Ordinary Americans are far more eager to cut defense spending than their representatives in Washington. As I noted a few weeks ago, a survey by the Stimson Center shows they want a 18 percent cut, or a $103.5 billion reduction, compared to President Obama's proposal to cut defense by just 0.7 percent in 2013 and Romney's plan to increase defense spending by 17 percent in 2013. The Stimson Center has dug deeper into its numbers and finds that the appetite among the public for defense cuts might even be stronger than politicos in Washington believe.
The center finds that voters in districts with the most defense spending in the country "were no less willing" to cut such spending than those in districts with low defense spending. Three-fourths of voters in the top 10 percent of districts for defense spending want cuts, and they actually favor more cuts than average of voters in the survey, according to the survey, which was jointly conducted by the Stimson Center, the Center for Public Integrity, and the Program for Public Consultation. "The idea that Americans would want to keep total defense spending up so as to preserve local jobs is not supported by the data,” Steven Kull, director of the Program for Public Consultation, said in a statement.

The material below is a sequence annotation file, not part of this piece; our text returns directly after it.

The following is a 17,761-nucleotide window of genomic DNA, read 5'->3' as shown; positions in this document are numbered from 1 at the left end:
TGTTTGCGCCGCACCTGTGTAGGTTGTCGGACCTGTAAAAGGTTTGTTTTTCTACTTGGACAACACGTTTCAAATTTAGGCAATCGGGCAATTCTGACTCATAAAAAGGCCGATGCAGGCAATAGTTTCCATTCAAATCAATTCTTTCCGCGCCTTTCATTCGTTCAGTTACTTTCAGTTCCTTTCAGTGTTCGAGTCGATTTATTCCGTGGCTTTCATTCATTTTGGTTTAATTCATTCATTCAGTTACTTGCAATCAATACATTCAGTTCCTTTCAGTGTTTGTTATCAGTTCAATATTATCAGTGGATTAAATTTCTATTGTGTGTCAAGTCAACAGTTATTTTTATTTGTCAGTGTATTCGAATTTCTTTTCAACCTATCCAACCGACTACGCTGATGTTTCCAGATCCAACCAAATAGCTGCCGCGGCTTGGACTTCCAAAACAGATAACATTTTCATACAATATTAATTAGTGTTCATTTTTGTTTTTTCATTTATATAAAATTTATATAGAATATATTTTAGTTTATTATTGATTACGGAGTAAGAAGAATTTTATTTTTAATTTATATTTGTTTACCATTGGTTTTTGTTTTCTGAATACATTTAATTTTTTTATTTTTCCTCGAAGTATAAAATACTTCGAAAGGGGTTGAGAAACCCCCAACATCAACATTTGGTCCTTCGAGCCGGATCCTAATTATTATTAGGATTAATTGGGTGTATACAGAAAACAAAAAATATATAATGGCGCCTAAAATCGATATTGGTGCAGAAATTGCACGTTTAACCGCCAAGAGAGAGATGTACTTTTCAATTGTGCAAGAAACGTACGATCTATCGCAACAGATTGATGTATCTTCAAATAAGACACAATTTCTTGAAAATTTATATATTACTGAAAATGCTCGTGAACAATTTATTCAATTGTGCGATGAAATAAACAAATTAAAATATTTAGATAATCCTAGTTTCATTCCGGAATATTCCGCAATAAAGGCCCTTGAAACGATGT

There was, however, a partisan divide: Voters in blue districts wanted bigger defense cuts than those in red districts:
Stimson notes that the biggest partisan discrepancy was in missile defense (blue districts wanted to cut it by 21 percent, red states by 9 percent). There was one area that red districts were slightly more eager to cut, however: They proposed cutting health-care benefits for military families and retirees by $7.4 billion on average, while blue districts wanted to cut them by $6.6 billion. But both types of voters wanted far bigger reductions than either candidate is proposing.